“I hope the exit is joyful, and I hope never to return.” – Frida Kahlo Day of the Dead is one of the most well-known aspects of Mexican culture. I believe this was made even more mainstream after the James … Continue reading Day of the Dead
The wedding had a Mamma Mia touch! After the ceremony, there was a parade led by a donkey covered in flowers and a mariachi band. Two giant, accurate, doll versions of the bride and groom danced to the music as … Continue reading A Wedding Tale: when in Mexico…
I asked for a beer on our 45-minute flight, hoping it would make me forget I was mid-air. Flying is scary. They gave me a 25 ounce can of some Mexican brand beer. They don’t mess around. I could not … Continue reading I stopped looking for something better.
“Where are the burritos at?” I asked. Mexican dishes turned out to look and taste completely different from those Mexican fast-food places I had tried in the United States and Spain. I’ve been living here for 9 months and have now become familiar with the many ways Mexicans use the same ingredients to create different things. What I find habitual in the cuisine are corn tortillas (though they have other kinds like nopal tortilla – which is cactus! and white flour tortilla), frijoles (black beans, mostly in a puree or saucy form), cream, cheese, some type of meat, and … Continue reading Mexico City: 10 Street Foods
It’s been a month since I crossed the pond from Europe to America. Now that I am sitting in a comfortable air-conditioned kitchen, and eating ice-cream made with cashew milk, I can write what I remember. It was Friday, June 9th. I left home at 7:00 am and met Sarah at the Madrid airport for our flight to Milan. When the plane landed and they opened the doors, I heard a musical “Buon Giorno!” that immediately put me back in touch with my love for Italian. I was shy to try what little I could remember from the college classes … Continue reading Cinque Terre: 16 long hours and a fleeting day.
I spent most of the train ride looking out the window. I love train rides in Spain. The AVE is a wonderful fast train that feels like a plane on Earth. It is comfortable, clean, and with inevitable great views of the country side. Bradley and I were on an anniversary trip to a region of Spain I had been dying to see: La Rioja. My girlfriends and I almost always drink Rioja at the bars in Madrid. During my second year living in Spain, I became determined to go to the source. Bradley and I were aware that … Continue reading Me-Oh-My, Better Finish That Wine!
She didn’t know where we were going. I did not tell her until we got on the train. But when I said we were on our way to San Sebastian in the Basque Country, I knew she still had no clue. So I showed her a map and the Google pictures I had saved for this moment. Taking my mom on a vacation was something I had dreamt of since moving to Spain two years prior. Not only did I want her to cross the pond so she could visit one of her top dream destinations, but I also … Continue reading There’s almost too much oxygen in the Basque Country.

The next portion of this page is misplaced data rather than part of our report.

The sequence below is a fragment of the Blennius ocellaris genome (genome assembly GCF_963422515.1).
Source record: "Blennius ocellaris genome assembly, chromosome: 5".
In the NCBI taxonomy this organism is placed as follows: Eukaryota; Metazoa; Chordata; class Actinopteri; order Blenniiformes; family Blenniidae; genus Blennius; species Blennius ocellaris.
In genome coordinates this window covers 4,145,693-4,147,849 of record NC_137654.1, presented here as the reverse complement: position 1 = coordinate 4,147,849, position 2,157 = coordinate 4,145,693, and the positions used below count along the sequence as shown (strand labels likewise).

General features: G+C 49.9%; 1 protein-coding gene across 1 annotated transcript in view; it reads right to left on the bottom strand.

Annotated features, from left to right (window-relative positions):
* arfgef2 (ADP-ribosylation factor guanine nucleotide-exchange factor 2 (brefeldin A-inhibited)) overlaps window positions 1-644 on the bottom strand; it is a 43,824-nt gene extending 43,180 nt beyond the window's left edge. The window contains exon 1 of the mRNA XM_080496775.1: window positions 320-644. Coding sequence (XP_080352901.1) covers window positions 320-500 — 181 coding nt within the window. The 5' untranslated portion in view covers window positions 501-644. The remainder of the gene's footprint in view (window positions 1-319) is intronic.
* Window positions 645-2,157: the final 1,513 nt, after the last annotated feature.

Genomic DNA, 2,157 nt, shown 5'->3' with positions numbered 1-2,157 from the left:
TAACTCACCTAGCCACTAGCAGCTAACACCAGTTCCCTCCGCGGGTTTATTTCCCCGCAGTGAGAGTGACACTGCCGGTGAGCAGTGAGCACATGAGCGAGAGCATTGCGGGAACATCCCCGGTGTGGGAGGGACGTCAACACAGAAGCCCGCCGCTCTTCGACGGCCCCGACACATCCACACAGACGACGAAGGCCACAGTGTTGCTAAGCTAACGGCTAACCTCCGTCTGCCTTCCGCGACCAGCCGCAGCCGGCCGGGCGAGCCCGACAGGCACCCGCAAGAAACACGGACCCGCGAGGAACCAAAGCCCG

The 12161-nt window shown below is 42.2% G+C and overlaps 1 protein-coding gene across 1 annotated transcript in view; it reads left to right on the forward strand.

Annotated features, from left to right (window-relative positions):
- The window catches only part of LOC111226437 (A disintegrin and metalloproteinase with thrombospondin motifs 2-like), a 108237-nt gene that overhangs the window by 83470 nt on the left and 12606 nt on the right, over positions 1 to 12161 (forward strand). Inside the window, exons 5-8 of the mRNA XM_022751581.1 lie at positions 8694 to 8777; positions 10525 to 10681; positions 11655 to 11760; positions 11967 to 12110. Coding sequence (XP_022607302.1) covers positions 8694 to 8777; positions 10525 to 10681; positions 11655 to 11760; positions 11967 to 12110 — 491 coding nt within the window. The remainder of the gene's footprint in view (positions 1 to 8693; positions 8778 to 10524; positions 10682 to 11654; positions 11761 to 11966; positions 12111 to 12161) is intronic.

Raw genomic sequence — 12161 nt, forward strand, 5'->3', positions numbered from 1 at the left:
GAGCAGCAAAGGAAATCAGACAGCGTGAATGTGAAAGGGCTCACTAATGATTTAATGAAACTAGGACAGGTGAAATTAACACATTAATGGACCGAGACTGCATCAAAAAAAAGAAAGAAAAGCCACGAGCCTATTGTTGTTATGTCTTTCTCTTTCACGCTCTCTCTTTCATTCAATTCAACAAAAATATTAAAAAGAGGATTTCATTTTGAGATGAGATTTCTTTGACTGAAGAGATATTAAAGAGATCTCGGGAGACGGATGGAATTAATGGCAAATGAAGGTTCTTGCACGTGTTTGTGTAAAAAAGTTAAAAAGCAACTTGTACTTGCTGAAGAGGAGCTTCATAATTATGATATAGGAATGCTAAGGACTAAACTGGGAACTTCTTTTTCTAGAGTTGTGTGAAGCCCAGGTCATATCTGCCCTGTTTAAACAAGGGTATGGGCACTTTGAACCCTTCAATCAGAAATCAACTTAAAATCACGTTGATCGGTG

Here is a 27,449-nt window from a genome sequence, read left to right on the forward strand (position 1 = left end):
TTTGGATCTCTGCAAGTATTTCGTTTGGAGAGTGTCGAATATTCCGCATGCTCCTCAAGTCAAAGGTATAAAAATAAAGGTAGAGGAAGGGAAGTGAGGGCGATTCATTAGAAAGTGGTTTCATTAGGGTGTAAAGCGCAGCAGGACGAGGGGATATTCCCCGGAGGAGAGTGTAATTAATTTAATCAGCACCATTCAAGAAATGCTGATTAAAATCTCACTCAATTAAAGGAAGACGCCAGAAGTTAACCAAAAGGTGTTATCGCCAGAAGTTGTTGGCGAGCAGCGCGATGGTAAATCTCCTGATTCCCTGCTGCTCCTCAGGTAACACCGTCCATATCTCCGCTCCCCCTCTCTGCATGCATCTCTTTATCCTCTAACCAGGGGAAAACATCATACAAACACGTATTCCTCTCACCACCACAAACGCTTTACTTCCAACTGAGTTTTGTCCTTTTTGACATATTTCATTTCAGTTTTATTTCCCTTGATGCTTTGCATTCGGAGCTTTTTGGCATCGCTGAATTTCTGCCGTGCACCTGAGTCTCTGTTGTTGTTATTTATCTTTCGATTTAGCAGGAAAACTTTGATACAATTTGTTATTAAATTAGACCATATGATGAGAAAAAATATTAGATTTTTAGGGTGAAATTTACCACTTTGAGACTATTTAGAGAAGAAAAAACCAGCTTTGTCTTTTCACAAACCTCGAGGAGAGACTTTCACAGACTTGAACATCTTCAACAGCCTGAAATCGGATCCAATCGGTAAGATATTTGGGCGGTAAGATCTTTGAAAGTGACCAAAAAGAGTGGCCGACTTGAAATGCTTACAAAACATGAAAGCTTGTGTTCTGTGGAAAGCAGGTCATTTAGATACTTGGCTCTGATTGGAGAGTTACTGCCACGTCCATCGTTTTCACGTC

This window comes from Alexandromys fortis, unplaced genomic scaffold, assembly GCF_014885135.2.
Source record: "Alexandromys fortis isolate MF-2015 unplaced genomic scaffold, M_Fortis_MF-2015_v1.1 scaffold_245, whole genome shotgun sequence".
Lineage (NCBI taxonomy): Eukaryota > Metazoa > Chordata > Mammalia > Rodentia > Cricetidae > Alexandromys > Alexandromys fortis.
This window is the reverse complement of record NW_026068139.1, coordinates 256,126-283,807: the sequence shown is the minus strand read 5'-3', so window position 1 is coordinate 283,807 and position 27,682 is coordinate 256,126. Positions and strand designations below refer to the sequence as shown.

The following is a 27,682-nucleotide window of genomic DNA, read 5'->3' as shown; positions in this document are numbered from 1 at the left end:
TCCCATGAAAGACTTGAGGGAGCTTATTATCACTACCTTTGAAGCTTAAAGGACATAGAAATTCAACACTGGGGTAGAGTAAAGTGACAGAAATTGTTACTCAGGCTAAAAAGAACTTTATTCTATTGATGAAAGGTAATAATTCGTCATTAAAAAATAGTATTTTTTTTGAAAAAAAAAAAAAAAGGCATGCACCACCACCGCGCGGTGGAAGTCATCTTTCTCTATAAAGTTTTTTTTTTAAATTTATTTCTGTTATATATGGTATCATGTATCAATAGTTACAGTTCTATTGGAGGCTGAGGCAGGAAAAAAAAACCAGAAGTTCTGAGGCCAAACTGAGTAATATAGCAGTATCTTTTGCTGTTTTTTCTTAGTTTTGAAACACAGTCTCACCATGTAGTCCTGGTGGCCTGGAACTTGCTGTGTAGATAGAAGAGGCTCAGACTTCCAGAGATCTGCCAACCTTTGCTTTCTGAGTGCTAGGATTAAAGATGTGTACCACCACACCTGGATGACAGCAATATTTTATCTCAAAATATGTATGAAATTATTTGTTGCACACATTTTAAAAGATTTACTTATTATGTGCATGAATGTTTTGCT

I am so near the finish line. I have completed my second school year as an Auxiliar de Conversación and private English teacher in Madrid, Spain. Tomorrow I will fly back to Florida, United States. Madrid filled me with aliveness for two years, and it will always hold a place in my heart. I have written about Madrid before, and have recommended all my go-to places (from that time). Check out my older entry: My Madrid’s Can’t-Get-Enough-Of 🙂 Time and again that list gets edited. By May 2017, when my good friend Ariena visited me while on … Continue reading Madrid Guide: from expat to traveler
I looked at the piñatas on the ceiling while the lady stamped my passport. Recently, airplanes make me nervous instead of excited. I was thrilled the 12 hour flight from Madrid to Mexico City was the smoothest I’ve ever had. There was not a single moment of turbulence the entire time. We only wore seatbelts for take-off and landing. I kid you not. I was eager to see him already, but when the doors opened, he was not there. It was pandemonium. We got confused with the gate, but after 45 min. searching for each other … Continue reading Mexico City: my pros and cons
No, but seriously. I was really, really, really glad I wore my hiking boots. Granada is the steepest city I have yet been to. It was my first trip to the South, a long time wish while in Spain. The main thing drawing me to this region was Flamenco dancing. Granada is known for housing THE most symbolic touristic sight, representative of Spain: La Alhambra. This was a small city that housed around one thousand residents in Moorish Spain – a period that lasted about 7 centuries, starting in the 700’s. When we think of Spain’s stereotype, we often picture bullfights, Flamenco dancers, ham, and sangria. … Continue reading I was really, really glad I wore my hiking boots.